Thank you for your question.
A PJC is a "prayer for judgment continued", and something done in North Carolina normally in low level misdemeanors
and traffic offenses.
It essentially allows a defendant to plead guilty to a crime, without having the plea entered against them. It is a win-win situation generally, because the prosecutor can count it as a conviction, but in general it does not count as a conviction against the defendant. When a person is granted a PJC they need only pay the costs of court
, there are no fines or other fees.
Essentially, when you ask the Court for a PJC, you’re telling the court “It was a mistake, I promise I’ll never do it again.” In return for that pseudo-promise, the Court doesn’t convict you for whatever that was. In North Carolina, you’re only allowed 1 PJC every three years, per household. If, within 3 years, you commit the same offense or something very similar, the Court revokes the PJC and charges you with both offenses at that time. So, if you know you're not going to be charged with anything similar in 3 years, it can be a good deal for someone who got into a little minor trouble.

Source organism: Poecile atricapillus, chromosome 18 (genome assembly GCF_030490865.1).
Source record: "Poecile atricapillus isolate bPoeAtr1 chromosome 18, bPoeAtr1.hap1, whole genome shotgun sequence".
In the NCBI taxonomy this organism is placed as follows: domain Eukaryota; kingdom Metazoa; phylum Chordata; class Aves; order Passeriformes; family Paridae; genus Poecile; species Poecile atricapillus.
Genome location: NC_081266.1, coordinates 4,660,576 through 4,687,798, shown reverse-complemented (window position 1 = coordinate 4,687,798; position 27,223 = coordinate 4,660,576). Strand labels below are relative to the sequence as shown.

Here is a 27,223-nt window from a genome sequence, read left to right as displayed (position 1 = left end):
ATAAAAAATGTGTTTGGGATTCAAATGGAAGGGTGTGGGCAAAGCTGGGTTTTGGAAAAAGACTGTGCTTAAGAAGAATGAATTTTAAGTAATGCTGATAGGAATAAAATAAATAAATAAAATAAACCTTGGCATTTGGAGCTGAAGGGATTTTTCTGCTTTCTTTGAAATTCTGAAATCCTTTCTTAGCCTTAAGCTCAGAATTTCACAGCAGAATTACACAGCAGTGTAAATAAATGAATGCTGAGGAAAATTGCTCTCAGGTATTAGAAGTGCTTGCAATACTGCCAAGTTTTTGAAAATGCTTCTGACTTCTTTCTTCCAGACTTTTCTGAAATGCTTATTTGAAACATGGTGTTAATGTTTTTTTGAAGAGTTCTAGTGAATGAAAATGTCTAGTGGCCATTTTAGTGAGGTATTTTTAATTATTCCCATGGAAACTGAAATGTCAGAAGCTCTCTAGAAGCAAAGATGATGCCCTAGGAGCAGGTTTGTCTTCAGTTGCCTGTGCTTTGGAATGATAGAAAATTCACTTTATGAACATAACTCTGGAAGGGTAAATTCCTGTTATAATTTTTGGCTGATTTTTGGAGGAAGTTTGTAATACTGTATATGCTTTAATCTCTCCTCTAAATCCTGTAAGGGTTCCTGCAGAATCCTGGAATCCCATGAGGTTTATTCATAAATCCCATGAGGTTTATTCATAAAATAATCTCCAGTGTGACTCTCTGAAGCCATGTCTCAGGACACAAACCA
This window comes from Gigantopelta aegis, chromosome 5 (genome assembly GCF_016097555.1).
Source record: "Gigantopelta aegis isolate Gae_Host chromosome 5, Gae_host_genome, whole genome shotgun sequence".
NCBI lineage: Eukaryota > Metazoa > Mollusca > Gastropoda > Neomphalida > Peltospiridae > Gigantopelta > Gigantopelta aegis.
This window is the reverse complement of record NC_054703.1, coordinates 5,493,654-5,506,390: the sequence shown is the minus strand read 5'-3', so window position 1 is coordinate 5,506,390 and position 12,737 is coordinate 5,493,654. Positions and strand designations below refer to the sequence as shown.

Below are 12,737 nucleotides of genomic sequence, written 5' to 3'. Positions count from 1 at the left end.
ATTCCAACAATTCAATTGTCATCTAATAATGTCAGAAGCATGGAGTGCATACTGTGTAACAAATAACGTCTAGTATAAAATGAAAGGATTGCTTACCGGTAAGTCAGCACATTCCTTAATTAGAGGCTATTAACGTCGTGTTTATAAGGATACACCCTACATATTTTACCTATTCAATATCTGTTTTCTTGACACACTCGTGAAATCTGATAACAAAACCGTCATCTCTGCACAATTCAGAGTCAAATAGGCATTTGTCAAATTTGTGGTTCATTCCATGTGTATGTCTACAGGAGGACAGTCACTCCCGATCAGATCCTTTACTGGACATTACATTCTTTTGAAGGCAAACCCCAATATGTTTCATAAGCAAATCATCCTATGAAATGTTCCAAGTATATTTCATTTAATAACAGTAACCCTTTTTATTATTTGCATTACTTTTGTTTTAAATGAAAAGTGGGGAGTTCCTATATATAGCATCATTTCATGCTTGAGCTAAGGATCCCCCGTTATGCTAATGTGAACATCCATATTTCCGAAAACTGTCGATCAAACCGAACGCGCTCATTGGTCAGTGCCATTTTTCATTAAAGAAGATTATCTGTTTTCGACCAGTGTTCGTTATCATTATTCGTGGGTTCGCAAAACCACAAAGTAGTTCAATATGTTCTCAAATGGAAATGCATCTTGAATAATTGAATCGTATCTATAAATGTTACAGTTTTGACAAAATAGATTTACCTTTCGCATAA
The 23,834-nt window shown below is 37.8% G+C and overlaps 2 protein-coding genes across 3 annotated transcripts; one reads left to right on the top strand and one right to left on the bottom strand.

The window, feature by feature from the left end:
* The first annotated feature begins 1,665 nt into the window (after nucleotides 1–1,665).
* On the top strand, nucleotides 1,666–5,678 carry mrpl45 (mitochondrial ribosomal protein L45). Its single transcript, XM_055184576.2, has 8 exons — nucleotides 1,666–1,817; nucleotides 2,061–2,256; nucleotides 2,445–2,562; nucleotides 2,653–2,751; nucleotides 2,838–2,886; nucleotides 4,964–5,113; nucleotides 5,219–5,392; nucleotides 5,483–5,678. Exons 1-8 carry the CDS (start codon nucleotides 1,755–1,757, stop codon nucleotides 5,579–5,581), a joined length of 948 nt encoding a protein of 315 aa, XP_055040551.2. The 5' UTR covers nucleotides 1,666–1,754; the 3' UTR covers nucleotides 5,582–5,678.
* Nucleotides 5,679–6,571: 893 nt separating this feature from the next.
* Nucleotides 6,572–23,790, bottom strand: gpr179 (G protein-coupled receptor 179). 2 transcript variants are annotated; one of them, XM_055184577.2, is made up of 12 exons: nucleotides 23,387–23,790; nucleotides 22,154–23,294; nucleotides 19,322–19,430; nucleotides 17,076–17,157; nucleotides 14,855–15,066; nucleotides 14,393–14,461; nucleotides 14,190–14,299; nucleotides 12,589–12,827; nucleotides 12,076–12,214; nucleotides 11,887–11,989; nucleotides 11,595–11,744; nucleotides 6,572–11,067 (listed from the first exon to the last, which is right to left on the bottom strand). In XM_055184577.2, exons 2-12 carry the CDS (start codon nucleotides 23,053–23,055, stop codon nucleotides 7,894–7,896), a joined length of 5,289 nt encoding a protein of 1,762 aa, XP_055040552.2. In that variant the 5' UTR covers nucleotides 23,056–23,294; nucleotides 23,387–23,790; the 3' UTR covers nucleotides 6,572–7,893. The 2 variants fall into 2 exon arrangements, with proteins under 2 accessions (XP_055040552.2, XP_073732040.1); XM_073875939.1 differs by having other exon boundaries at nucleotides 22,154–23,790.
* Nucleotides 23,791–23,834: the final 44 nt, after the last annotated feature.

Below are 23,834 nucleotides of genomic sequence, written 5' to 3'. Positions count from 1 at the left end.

As for whether you should plead guilty or not -that is not something we can answer on this site. First, it would be giving you legal advice, which we cannot do. But more importantly, we do not have all of the facts, evidence, etc. that your lawyer has to be able to give you an educated opinion. It is certainly your right to fight it if you want to, but you need to talk to them about this. Why do they feel you are better off pleading guilty? What makes them think if you took it to trial
you could be convicted? Your lawyer may just be trying to protect you and doing what they think is best, XXXXX XXXXX their reasoning will help you make a more informed decision.
If, after hearing their reasoning, you still wish to fight the charges and go to trial, that is your right as a defendant. Your lawyer has to listen to what you tell them to do, not the other way around.